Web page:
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The iconic Bighorn Mountains feature some of the most rugged, pristine forest land in the United States.

Welcome to the Cultural Capital of Wyoming

What you may not be expecting when you come to Sheridan County, Wyoming.

Welcome to Sheridan County, Wyoming.

The world comes out west expecting to see cowboys driving horses through the streets of downtown; pronghorn butting heads on windswept bluffs; clouds encircling the towering granite pinnacles of the Bighorn Mountains; and endless expanses of wild, open country. These are some of the fibers that have been stitched together over time to create the patchwork quilt of Sheridan’s identity, each part and parcel to the Wyoming experience. But what you may not have been expecting when you came way out West was a thriving, historic downtown district, with western allure, hospitality, and good graces to spare; a vibrant art scene; bombastic craft culture; a robust festival and events calendar; and living history on every corner.

Chase Epic Winter Adventure in Sheridan, WYO

Epic activities and attractions keep Sheridan bustling during the winter. The Antelope Butte Mountain Recreation Area, a mere 45-minutes away, offers incredible skiing and snowboarding, as well as miles of backcountry lines. The Bighorn Mountains feature some of the finest x-country skiing and snowmobiling in the nation, with more than 200 miles of perfectly groomed trails (not to mention three outstanding mountain lodges ready to service outdoor enthusiasts). The Sheridan WYO Winter Rodeo attracts thousands of people to downtown for a weekend of skijoring madness and revelry.

At first blush, picturesque Sheridan is all archetypal mountain verve and Wyoming vigor, but there’s an artistic dynamism and cultural allure here that belies its cow town reputation. Sheridan’s ranching roots run centuries deep, but so too does its polo legacy. The flagship Sheridan WYO Rodeo draws nearly 30,000 visitors to town every July, while the WYO Theater, Brinton Museum and the Whitney Center for the Arts have become artistic touchstones with significant regional cache. National attractions abound – the Historic Sheridan Inn is a siren song to the legend and lore of the Wild West; Eaton’s Ranch is the oldest continuously operated dude ranch in the nation; the ancient Medicine Wheel, at an altitude of 9,462-feet, lords over the mountains with a mystical presence that defies explanation; and Indian battle sites like Fort Phil Kearny, the Fetterman Fight, and the Wagon Box Fight, all located along the Bozeman Trail, offer endless educational and historical attractions.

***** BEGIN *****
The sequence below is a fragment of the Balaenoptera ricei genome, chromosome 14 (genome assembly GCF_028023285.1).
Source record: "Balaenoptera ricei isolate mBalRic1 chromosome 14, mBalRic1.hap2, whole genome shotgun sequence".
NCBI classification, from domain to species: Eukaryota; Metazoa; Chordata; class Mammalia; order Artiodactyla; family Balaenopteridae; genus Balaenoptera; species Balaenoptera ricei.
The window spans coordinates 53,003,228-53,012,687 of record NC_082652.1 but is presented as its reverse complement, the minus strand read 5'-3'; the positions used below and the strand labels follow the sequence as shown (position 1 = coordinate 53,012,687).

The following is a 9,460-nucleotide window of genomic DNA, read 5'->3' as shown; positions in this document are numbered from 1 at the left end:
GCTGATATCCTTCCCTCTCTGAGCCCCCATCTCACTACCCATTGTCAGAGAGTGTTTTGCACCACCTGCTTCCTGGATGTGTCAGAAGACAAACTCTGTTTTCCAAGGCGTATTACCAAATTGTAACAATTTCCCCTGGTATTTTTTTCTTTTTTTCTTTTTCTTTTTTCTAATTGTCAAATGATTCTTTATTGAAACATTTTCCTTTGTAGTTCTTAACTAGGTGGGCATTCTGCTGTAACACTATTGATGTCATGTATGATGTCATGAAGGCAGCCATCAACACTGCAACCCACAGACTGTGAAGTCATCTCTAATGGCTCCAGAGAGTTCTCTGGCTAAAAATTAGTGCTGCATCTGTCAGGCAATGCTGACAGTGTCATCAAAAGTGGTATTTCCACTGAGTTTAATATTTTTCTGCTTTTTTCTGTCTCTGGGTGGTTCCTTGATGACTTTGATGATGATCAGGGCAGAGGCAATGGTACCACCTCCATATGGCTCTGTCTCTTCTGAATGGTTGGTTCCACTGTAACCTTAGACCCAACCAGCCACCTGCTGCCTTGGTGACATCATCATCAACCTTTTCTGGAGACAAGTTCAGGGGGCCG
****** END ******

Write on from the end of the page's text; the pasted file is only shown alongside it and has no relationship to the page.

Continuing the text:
This is Bighorn Mountain Country

Sheridan’s location at the base of the legendary Bighorn Mountains has long made it an outdoor recreation paradise; with 1,500 miles of trails, more than 30 campgrounds, two ski areas, numerous mountain lodges, and the 189,039-acre Cloud Peak Wilderness, the Bighorn National Forest is a premiere destination for bikers, skiers, fishing enthusiasts, snowmobilers, hikers, campers, climbers, hunters, and everyone with big dreams of the Great Outdoors.

There’s an undercurrent of the carefree in Sheridan, and the legendary hospitality of its proud residents is worn like a badge of honor. Blessed by mountain topography and evenly spaced between Yellowstone National Park and Mount Rushmore and Badlands National Park, there’s a sense about town that Sheridan is poised to be the Next Big Thing, though those in the know understand that it always has been.

This article is sponsored content. The editorial staff of 5280 had no role in the preparation of this content.